The Mecklenburg County Area Mental Health Agency spent more than $14,000 to send seven people to a conference on treating people with developmental disabilities – in Hawaii.
Area Mental Health Director Grayce Crockett defended the trip.
“I don't think the question would be asked if these people had gone to Mississippi or Alabama,” Crockett said. “The site of the conference was really irrelevant.”
The contingent stayed at the Hawaii Prince Hotel Waikiki. Expense reports obtained by NewsChannel 36 under an N.C. Public Records Law request show taxpayers paid $189 per person per night.
Airfare cost about $1,000 per person.
Crockett says she remains comfortable with the spending.
Two of the seven people who went to the conference weren't even public employees. One was an outside contractor, a mental health provider.
Another was a client with developmental disabilities who receives services through the county.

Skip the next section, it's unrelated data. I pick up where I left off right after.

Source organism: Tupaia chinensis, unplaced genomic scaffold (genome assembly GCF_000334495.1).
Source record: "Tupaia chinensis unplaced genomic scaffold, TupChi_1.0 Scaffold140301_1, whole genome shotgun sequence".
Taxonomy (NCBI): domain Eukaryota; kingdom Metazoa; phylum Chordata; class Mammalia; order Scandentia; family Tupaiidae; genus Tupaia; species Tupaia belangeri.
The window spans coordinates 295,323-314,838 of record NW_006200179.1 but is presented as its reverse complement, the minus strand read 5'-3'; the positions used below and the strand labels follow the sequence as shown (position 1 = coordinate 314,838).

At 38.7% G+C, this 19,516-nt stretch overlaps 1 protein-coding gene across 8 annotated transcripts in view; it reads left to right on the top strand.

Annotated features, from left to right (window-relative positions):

Crockett explained the rationale behind sending a client by saying, “We funded a consumer because everything we do needs to be consumer driven.”
Documents attached to the expense reports show the International Conference on Diverse Abilities and Innovative Supports lasted three days, Monday through Wednesday, with three seminars scheduled each day at an hour and 15 minutes each.
At the end of the conference five of the seven people who attended stayed in Hawaii at their own expense.
“We did not spend one additional dollar for them to stay on,” Crockett said.
Adam Searing of the North Carolina Justice Center, who lobbies for funding for people with mental illness, criticized the spending.
“Sending people to Hawaii just doesn't make any sense to me at all,” he said. “I've lobbied for better health care for folks in North Carolina for over a decade and it's this kind of stuff that just seems outrageous.”
Mental health agencies in Wake and Forsyth counties sent no one to the conference.